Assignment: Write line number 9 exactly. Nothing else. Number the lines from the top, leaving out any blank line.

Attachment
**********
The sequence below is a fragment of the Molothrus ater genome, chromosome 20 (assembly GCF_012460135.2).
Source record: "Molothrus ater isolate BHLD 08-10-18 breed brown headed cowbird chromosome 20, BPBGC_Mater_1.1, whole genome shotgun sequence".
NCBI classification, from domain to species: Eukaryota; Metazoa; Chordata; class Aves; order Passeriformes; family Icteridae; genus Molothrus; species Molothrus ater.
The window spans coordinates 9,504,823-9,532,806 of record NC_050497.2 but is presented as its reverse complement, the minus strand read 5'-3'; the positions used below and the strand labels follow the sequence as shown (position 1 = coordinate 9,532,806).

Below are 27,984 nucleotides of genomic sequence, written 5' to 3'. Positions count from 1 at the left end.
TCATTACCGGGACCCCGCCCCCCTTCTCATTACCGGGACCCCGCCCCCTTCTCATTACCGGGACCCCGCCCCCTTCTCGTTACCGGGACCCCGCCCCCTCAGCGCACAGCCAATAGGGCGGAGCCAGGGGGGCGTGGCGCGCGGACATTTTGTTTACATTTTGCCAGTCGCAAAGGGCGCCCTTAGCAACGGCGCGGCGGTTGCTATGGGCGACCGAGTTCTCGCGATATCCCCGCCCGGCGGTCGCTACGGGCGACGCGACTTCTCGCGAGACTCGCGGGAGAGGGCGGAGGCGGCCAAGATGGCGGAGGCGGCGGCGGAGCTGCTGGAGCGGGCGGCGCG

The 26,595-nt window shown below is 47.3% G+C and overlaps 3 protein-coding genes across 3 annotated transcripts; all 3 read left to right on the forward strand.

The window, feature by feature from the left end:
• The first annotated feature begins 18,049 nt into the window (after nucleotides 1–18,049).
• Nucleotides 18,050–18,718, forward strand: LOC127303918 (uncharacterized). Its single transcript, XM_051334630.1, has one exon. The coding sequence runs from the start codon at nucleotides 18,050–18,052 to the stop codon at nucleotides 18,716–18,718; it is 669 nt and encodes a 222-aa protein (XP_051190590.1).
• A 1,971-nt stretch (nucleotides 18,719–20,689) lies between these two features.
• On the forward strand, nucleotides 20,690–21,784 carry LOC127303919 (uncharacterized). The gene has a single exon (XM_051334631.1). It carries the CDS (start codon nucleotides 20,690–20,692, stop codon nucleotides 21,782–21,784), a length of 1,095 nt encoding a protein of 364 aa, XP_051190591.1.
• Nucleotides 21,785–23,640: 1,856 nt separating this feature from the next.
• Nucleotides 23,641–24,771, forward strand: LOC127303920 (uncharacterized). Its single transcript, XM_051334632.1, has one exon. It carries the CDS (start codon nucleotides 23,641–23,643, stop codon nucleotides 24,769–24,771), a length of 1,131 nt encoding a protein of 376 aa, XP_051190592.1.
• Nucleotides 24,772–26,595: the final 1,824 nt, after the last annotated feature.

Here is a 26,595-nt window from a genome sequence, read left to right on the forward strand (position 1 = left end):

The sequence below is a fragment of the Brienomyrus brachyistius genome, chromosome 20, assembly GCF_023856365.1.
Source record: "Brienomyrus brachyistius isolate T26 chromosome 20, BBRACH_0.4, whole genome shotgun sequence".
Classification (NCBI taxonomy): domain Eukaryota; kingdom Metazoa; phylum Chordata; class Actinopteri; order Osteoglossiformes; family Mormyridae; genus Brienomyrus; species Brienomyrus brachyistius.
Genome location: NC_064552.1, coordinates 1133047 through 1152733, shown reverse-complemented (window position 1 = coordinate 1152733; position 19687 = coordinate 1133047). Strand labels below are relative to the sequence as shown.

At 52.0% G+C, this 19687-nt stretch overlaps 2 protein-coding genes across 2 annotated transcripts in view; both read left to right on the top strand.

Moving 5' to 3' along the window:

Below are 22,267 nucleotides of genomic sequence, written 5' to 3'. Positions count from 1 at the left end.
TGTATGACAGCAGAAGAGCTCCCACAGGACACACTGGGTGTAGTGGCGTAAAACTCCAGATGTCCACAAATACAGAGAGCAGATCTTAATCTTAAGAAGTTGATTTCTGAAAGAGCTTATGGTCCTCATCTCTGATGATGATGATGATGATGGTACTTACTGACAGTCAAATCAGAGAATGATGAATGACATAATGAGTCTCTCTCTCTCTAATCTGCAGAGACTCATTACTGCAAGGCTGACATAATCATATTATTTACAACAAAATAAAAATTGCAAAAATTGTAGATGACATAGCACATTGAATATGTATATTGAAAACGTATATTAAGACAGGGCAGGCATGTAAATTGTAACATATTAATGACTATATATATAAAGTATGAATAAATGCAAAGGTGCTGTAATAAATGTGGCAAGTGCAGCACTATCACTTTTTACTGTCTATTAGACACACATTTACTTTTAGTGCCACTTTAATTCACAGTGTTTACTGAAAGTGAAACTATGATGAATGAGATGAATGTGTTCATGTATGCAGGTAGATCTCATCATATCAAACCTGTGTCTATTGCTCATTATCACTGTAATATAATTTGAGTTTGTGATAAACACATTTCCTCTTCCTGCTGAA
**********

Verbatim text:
• The first annotated feature begins 18,049 nt into the window (after nucleotides 1–18,049).